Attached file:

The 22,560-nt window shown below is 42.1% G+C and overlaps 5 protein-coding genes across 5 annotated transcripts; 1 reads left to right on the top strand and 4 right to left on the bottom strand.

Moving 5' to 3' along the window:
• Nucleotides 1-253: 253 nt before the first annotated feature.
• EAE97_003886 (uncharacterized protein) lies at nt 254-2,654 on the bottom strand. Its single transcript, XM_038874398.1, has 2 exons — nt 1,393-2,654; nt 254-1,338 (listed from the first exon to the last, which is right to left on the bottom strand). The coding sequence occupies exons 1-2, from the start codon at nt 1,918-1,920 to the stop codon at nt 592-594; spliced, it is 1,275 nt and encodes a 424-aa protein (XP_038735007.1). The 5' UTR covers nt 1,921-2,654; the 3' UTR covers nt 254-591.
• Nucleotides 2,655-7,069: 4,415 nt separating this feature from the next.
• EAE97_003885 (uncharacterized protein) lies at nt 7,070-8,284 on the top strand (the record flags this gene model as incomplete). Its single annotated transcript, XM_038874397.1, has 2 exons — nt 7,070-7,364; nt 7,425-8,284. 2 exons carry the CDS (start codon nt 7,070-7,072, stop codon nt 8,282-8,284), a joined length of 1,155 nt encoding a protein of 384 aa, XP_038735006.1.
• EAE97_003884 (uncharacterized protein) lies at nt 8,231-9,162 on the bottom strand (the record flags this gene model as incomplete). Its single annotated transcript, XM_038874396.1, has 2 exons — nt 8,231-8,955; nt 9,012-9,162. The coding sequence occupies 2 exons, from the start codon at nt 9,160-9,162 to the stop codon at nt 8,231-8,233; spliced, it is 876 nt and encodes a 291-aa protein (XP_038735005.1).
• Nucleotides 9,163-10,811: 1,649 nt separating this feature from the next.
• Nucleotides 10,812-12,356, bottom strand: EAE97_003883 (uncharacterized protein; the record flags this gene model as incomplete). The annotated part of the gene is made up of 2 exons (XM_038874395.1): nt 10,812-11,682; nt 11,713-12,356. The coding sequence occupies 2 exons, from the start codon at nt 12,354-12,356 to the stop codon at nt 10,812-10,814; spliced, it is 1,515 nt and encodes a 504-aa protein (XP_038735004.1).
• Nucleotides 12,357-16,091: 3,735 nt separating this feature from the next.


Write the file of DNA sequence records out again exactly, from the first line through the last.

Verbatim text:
The 22,560-nt window shown below is 42.1% G+C and overlaps 5 protein-coding genes across 5 annotated transcripts; 1 reads left to right on the top strand and 4 right to left on the bottom strand.

Moving 5' to 3' along the window:
• Nucleotides 1-253: 253 nt before the first annotated feature.
• EAE97_003886 (uncharacterized protein) lies at nt 254-2,654 on the bottom strand. Its single transcript, XM_038874398.1, has 2 exons — nt 1,393-2,654; nt 254-1,338 (listed from the first exon to the last, which is right to left on the bottom strand). The coding sequence occupies exons 1-2, from the start codon at nt 1,918-1,920 to the stop codon at nt 592-594; spliced, it is 1,275 nt and encodes a 424-aa protein (XP_038735007.1). The 5' UTR covers nt 1,921-2,654; the 3' UTR covers nt 254-591.
• Nucleotides 2,655-7,069: 4,415 nt separating this feature from the next.
• EAE97_003885 (uncharacterized protein) lies at nt 7,070-8,284 on the top strand (the record flags this gene model as incomplete). Its single annotated transcript, XM_038874397.1, has 2 exons — nt 7,070-7,364; nt 7,425-8,284. 2 exons carry the CDS (start codon nt 7,070-7,072, stop codon nt 8,282-8,284), a joined length of 1,155 nt encoding a protein of 384 aa, XP_038735006.1.
• EAE97_003884 (uncharacterized protein) lies at nt 8,231-9,162 on the bottom strand (the record flags this gene model as incomplete). Its single annotated transcript, XM_038874396.1, has 2 exons — nt 8,231-8,955; nt 9,012-9,162. The coding sequence occupies 2 exons, from the start codon at nt 9,160-9,162 to the stop codon at nt 8,231-8,233; spliced, it is 876 nt and encodes a 291-aa protein (XP_038735005.1).
• Nucleotides 9,163-10,811: 1,649 nt separating this feature from the next.
• Nucleotides 10,812-12,356, bottom strand: EAE97_003883 (uncharacterized protein; the record flags this gene model as incomplete). The annotated part of the gene is made up of 2 exons (XM_038874395.1): nt 10,812-11,682; nt 11,713-12,356. The coding sequence occupies 2 exons, from the start codon at nt 12,354-12,356 to the stop codon at nt 10,812-10,814; spliced, it is 1,515 nt and encodes a 504-aa protein (XP_038735004.1).
• Nucleotides 12,357-16,091: 3,735 nt separating this feature from the next.